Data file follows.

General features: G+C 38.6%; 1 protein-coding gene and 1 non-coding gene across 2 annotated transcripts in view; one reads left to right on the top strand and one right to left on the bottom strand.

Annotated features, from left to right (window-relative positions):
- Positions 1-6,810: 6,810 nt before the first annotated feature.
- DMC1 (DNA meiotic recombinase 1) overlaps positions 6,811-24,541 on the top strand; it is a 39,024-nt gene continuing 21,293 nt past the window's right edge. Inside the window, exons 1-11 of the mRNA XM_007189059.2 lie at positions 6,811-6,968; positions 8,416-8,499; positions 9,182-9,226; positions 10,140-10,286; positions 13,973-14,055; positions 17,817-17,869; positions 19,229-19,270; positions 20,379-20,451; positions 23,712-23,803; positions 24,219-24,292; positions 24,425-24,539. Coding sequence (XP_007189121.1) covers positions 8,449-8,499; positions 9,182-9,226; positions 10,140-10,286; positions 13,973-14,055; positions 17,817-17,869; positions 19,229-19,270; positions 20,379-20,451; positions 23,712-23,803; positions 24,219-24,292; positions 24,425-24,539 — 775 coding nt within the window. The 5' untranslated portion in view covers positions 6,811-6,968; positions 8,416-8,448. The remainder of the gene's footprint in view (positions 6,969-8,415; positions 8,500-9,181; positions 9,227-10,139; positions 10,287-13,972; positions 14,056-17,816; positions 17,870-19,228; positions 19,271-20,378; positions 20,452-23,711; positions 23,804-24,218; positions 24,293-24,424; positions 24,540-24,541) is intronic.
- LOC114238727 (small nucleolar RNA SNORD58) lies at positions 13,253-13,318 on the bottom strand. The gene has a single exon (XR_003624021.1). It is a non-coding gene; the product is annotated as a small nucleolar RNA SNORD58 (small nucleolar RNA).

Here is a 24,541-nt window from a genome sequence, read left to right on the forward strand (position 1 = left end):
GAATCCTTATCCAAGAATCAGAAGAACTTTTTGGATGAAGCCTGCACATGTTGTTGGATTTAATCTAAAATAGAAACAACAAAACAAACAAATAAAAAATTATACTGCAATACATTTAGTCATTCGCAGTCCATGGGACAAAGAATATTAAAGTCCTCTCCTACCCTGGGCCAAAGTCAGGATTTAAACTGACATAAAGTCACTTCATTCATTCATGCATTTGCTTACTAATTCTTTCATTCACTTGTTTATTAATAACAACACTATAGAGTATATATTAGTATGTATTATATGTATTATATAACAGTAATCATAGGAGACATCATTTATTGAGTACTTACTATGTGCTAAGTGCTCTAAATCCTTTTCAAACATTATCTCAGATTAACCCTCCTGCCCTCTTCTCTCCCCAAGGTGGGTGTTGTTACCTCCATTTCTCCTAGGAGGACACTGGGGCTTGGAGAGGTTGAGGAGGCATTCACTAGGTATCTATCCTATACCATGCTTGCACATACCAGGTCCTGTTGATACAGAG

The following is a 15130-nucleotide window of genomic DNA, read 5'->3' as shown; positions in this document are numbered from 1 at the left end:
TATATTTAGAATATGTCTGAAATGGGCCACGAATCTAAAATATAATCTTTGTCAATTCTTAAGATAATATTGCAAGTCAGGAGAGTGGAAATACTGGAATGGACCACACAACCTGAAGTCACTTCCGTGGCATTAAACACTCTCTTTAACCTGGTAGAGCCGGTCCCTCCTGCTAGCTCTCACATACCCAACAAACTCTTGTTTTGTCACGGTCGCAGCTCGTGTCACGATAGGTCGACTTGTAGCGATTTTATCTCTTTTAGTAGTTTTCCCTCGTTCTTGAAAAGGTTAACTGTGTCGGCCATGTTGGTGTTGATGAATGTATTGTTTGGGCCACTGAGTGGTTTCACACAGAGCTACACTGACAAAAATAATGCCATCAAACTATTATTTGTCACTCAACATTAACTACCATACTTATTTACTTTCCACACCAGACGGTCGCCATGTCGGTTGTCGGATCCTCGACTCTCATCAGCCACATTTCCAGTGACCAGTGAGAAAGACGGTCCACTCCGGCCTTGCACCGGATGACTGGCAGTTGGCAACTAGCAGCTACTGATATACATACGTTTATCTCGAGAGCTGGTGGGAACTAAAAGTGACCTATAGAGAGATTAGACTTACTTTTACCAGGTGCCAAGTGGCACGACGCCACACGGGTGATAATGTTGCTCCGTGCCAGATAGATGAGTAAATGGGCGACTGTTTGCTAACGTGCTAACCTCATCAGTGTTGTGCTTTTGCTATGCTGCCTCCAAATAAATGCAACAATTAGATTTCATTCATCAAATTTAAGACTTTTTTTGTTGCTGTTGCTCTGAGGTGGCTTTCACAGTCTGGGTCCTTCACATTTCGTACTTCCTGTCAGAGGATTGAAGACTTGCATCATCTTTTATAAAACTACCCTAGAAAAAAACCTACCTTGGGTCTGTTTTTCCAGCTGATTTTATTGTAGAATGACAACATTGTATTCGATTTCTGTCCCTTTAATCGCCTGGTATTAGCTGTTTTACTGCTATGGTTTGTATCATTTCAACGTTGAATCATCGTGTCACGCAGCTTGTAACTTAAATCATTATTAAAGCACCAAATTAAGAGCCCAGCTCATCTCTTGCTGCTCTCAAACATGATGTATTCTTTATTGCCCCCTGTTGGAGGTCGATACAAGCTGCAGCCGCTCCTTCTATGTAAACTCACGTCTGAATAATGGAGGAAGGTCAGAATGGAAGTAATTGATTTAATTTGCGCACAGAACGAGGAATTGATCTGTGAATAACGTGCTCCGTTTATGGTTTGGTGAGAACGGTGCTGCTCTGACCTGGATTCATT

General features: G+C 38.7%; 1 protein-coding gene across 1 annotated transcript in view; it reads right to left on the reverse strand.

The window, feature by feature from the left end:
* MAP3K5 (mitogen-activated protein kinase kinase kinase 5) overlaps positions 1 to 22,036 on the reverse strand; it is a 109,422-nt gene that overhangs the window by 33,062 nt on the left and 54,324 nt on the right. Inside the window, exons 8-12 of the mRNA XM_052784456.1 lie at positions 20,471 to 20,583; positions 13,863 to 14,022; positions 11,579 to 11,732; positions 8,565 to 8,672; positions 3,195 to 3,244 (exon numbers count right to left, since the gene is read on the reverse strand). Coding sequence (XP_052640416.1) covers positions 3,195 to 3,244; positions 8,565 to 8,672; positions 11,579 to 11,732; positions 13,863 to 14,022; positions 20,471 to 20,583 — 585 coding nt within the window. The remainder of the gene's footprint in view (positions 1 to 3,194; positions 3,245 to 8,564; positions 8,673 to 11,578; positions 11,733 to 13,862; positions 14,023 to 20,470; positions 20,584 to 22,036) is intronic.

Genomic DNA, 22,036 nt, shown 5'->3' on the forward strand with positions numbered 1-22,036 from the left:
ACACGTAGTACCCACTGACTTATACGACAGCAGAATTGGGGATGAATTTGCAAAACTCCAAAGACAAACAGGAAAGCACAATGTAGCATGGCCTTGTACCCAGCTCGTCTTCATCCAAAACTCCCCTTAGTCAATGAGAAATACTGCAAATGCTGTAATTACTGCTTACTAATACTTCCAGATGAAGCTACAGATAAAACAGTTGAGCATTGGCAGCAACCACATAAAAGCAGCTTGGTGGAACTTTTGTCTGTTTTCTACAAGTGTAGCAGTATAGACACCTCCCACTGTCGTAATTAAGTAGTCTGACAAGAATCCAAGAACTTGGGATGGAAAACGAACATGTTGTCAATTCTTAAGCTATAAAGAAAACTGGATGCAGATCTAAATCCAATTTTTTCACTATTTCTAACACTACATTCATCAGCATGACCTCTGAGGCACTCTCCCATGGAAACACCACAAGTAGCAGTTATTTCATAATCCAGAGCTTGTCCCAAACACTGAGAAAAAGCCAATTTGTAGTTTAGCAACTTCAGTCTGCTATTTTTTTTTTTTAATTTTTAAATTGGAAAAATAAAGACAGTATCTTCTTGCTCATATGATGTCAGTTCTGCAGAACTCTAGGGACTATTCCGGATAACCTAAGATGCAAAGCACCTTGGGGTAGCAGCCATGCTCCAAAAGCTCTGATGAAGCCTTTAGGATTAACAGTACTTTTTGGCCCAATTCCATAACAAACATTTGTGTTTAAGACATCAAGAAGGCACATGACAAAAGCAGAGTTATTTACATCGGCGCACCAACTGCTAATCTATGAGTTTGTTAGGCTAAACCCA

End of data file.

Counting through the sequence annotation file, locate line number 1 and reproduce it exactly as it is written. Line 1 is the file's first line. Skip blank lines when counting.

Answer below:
General features: G+C 38.6%; 1 protein-coding gene and 1 non-coding gene across 2 annotated transcripts in view; one reads left to right on the top strand and one right to left on the bottom strand.